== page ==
BHA given greater powers as bloodstock industry cracks down on corruption
Greater oversight from the BHA and stronger penalties for those found in breach of rules will underpin a new bloodstock industry code of practice focused on banishing bribery and other malpractice from the sales.
BHA chief executive Julie Harrington labelled the code as "a significant step forwards in terms of enhancing trust in the process of buying and selling bloodstock in Britain and Ireland", while Justin Felice, the retired senior police officer who led the team conducting the Bloodstock Review, the sport's 2019 report into sales practices, has also added his support for the new rules.
Key to enforcement will be more prominence for the BHA, which will adopt the code as a part of the rules of racing and conduct investigations. British racing's independent Judicial Panel will preside over disciplinary cases, with increased sanctions of disqualifications of up to five years for serious breaches.
Additionally, the Bloodstock Industry Forum, another recommendation of the Bloodstock Review which has overseen the construction of the new code, has introduced an independent panel lawyer in Britain and in Ireland to provide free legal advice for anyone with concerns about behaviour at the sales.
Jimmy George, BIF chairman, said: "The BHA has power to investigate either of its own volition, or as a result of a complaint. The role of the lawyers is to advise complainants as to whether they believe there has been a breach of the code and what their options are for redress. The complainant can still go directly to the BHA with a complaint.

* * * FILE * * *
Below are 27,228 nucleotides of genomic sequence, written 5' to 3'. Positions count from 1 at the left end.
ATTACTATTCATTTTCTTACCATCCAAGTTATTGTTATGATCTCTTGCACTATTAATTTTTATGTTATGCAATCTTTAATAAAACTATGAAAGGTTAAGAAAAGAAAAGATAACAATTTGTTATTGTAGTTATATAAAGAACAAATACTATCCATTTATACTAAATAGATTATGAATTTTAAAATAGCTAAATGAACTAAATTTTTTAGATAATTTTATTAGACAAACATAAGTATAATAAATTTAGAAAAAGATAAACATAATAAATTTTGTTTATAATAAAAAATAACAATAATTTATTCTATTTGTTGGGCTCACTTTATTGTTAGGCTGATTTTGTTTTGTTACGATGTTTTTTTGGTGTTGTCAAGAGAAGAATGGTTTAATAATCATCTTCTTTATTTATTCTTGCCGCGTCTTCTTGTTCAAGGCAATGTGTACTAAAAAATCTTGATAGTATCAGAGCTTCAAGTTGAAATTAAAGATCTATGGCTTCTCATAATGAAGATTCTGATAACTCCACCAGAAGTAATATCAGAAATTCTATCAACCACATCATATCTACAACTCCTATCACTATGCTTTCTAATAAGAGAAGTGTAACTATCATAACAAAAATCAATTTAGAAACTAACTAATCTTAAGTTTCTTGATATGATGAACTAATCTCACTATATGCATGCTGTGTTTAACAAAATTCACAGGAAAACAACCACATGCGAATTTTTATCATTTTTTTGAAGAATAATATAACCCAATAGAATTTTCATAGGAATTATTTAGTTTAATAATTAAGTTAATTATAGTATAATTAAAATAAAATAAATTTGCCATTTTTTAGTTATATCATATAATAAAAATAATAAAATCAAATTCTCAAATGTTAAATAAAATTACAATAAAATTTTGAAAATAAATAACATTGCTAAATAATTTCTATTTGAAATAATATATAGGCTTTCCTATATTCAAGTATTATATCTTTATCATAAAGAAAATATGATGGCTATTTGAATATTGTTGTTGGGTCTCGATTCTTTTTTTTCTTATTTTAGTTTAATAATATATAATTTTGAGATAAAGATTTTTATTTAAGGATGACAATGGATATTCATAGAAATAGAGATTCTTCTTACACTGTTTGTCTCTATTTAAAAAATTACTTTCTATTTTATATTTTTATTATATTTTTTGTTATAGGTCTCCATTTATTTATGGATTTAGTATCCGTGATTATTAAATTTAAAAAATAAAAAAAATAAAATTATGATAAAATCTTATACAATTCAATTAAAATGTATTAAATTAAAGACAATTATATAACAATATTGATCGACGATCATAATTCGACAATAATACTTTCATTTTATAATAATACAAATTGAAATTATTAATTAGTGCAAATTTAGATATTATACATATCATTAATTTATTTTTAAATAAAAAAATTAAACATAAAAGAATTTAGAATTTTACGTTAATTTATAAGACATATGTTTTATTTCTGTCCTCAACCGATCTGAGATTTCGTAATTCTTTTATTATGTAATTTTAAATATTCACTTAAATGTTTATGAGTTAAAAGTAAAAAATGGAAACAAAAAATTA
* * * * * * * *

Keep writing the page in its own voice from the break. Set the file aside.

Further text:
"The BHA can adjudicate breaches of the new code through the judicial panel. If the complainant opts for a criminal complaint this will be dealt with through the police and criminal courts, or they might bring a claim in the civil courts."
He added: "The aim of the code is to encourage individuals to come forward with any complaints if a breach of the code is suspected and the introduction of easy access to independent panel lawyers is the key to building confidence in the reporting process. The BHA will investigate proactively if information or intelligence is received."
A spokesman for the BHA did not confirm whether a visible presence would be on the ground at auctions in Britain, but added the authority would be able to conduct its own investigations whether information was gathered directly, through intelligence or complaints.
The new code will be applicable in both Britain and Ireland, although it will not be directly incorporated into the Irish rules of racing, and focuses heavily on attempting to eliminate bribery at the sales, noting that "bribery, particularly of agents, is a central concern to which the code is directed".
It includes the outlawing of payments to individuals buying horses by vendors pre or post-sale, known as 'luck money', replacing the requirement under the existing code that this merely had to be disclosed by an agent to whomever they were buying for.